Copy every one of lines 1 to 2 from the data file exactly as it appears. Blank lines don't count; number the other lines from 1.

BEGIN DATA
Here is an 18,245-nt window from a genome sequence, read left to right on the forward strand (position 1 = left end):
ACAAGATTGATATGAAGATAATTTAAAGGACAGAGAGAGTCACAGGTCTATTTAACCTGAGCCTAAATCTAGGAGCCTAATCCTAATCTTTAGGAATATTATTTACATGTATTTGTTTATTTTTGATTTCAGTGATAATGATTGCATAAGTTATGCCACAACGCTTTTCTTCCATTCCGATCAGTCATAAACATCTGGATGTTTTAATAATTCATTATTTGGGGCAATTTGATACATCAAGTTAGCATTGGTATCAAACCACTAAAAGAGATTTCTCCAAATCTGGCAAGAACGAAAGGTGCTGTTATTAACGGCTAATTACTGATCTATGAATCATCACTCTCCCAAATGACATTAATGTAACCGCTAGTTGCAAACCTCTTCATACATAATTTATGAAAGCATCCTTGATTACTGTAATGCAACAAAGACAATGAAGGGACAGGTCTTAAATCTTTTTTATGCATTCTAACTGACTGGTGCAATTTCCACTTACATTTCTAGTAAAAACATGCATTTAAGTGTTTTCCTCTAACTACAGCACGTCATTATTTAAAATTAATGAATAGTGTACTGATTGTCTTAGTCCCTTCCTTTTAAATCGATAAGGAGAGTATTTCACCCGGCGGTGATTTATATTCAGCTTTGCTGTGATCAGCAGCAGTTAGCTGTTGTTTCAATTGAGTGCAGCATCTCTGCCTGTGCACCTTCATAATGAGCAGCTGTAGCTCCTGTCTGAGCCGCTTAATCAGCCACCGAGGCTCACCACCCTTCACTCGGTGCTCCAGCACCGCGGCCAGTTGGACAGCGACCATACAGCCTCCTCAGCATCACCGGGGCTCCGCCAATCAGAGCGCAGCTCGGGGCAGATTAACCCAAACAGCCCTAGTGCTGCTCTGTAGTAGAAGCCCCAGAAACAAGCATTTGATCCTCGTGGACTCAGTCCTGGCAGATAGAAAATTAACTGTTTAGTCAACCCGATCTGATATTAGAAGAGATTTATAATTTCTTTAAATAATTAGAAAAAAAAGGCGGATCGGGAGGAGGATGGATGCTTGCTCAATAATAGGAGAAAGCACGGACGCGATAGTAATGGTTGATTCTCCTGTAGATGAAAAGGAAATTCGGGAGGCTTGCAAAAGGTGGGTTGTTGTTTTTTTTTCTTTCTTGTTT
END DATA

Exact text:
Here is an 18,245-nt window from a genome sequence, read left to right on the forward strand (position 1 = left end):
ACAAGATTGATATGAAGATAATTTAAAGGACAGAGAGAGTCACAGGTCTATTTAACCTGAGCCTAAATCTAGGAGCCTAATCCTAATCTTTAGGAATATTATTTACATGTATTTGTTTATTTTTGATTTCAGTGATAATGATTGCATAAGTTATGCCACAACGCTTTTCTTCCATTCCGATCAGTCATAAACATCTGGATGTTTTAATAATTCATTATTTGGGGCAATTTGATACATCAAGTTAGCATTGGTATCAAACCACTAAAAGAGATTTCTCCAAATCTGGCAAGAACGAAAGGTGCTGTTATTAACGGCTAATTACTGATCTATGAATCATCACTCTCCCAAATGACATTAATGTAACCGCTAGTTGCAAACCTCTTCATACATAATTTATGAAAGCATCCTTGATTACTGTAATGCAACAAAGACAATGAAGGGACAGGTCTTAAATCTTTTTTATGCATTCTAACTGACTGGTGCAATTTCCACTTACATTTCTAGTAAAAACATGCATTTAAGTGTTTTCCTCTAACTACAGCACGTCATTATTTAAAATTAATGAATAGTGTACTGATTGTCTTAGTCCCTTCCTTTTAAATCGATAAGGAGAGTATTTCACCCGGCGGTGATTTATATTCAGCTTTGCTGTGATCAGCAGCAGTTAGCTGTTGTTTCAATTGAGTGCAGCATCTCTGCCTGTGCACCTTCATAATGAGCAGCTGTAGCTCCTGTCTGAGCCGCTTAATCAGCCACCGAGGCTCACCACCCTTCACTCGGTGCTCCAGCACCGCGGCCAGTTGGACAGCGACCATACAGCCTCCTCAGCATCACCGGGGCTCCGCCAATCAGAGCGCAGCTCGGGGCAGATTAACCCAAACAGCCCTAGTGCTGCTCTGTAGTAGAAGCCCCAGAAACAAGCATTTGATCCTCGTGGACTCAGTCCTGGCAGATAGAAAATTAACTGTTTAGTCAACCCGATCTGATATTAGAAGAGATTTATAATTTCTTTAAATAATTAGAAAAAAAAGGCGGATCGGGAGGAGGATGGATGCTTGCTCAATAATAGGAGAAAGCACGGACGCGATAGTAATGGTTGATTCTCCTGTAGATGAAAAGGAAATTCGGGAGGCTTGCAAAAGGTGGGTTGTTGTTTTTTTTTCTTTCTTGTTT